Politics, World, Asia - Pacific

Türkiye is doing its part for sustainable world: Communications director

Türkiye will always do its best to protect environment, build sustainable future with partners, says Fahrettin Altun

Diyar Guldogan  | 09.09.2023 - Update : 09.09.2023
Türkiye is doing its part for sustainable world: Communications director


As the climate change crisis deepens in the world, Türkiye is doing its part for a sustainable future, the country's communications director said.

In the article, titled 'Türkiye's Sustainable Future Vision,' penned for the UK-based Daily Express newspaper, Fahrettin Altun said: "As Türkiye, we are doing our part and even more. As a signatory of all important international agreements to protect our environment, we strive to create more sustainable practices not only in our country but also in our region."

Türkiye works with all strength to protect the environment, including rivers, seas, forests and biodiversity, Altun added.

"Türkiye has made great progress in integrating renewable resources into its energy source diversity in recent years," he said, adding the country has become the fifth largest renewable energy producer in Europe and the 12th largest producer of renewable energy in the world.

Moreover, Altun said Türkiye's forest areas, which act as carbon sinks against the effects of climate change, increased from 20.8 million hectares to 23.1 million hectares in recent years.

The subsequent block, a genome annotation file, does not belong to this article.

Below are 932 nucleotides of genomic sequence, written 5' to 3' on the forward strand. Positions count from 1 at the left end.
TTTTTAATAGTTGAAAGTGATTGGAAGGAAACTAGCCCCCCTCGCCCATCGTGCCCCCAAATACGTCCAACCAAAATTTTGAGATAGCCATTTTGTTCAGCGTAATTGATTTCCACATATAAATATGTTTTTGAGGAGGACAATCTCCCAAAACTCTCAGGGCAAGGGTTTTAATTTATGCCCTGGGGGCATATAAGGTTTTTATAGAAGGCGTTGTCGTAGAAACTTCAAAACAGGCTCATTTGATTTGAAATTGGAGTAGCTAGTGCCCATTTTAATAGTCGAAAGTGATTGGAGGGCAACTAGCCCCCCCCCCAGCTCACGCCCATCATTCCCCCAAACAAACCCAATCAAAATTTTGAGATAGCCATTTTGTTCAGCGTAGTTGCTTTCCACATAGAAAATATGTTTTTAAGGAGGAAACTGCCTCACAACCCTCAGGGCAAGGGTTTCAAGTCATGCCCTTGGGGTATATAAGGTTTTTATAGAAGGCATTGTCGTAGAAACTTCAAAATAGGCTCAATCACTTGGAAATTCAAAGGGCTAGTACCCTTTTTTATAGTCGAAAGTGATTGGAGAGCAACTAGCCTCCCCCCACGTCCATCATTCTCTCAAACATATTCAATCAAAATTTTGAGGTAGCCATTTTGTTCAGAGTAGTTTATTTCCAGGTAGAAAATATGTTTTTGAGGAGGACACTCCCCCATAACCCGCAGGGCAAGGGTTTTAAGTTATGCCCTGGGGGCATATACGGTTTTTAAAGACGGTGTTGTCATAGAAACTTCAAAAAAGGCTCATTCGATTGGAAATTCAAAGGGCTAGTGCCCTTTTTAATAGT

Türkiye also plays an active role in various water management initiatives, he added.

Altun said: "Various campaigns and educational programs have been launched to raise public awareness about the importance of water conservation and responsible use.

"These initiatives, as a whole, are in line with global best practices in water management and conservation and demonstrate Türkiye's commitment to addressing this vital issue."

Türkiye has also made significant progress in improving energy efficiency in many sectors as part of a comprehensive strategy to create a more sustainable and resilient economy, he added.

About Türkiye's zero-waste project, Altun said while the country's recycling rate was 13% in 2017, it reached 30% in 2022.

"The goal is to recycle 60% of all recyclable waste by 2035," he added.

In 2017, under the auspices of first lady Emine Erdogan, Türkiye launched the zero-waste project to highlight the importance of eliminating waste in fighting the climate crisis.

The project has drawn international praise, with UN chief Antonio Guterres expressing his gratitude to the first lady during a conference in New York last September.

Last December, the UN General Assembly unanimously adopted a resolution on the zero waste initiative presented by Türkiye, declaring March 30 as the International Day of Zero Waste.

Altun said: "We are extremely aware of the major environmental problems facing our country, our region and the world today. As we seek to build a sustainable economy at the national level, we must collaborate and share our know-how with like-minded nations around the world.

"The G-20 Conference provides the perfect opportunity to do exactly this. As Türkiye, we will always do our best to protect the environment and build a sustainable future with our partners."

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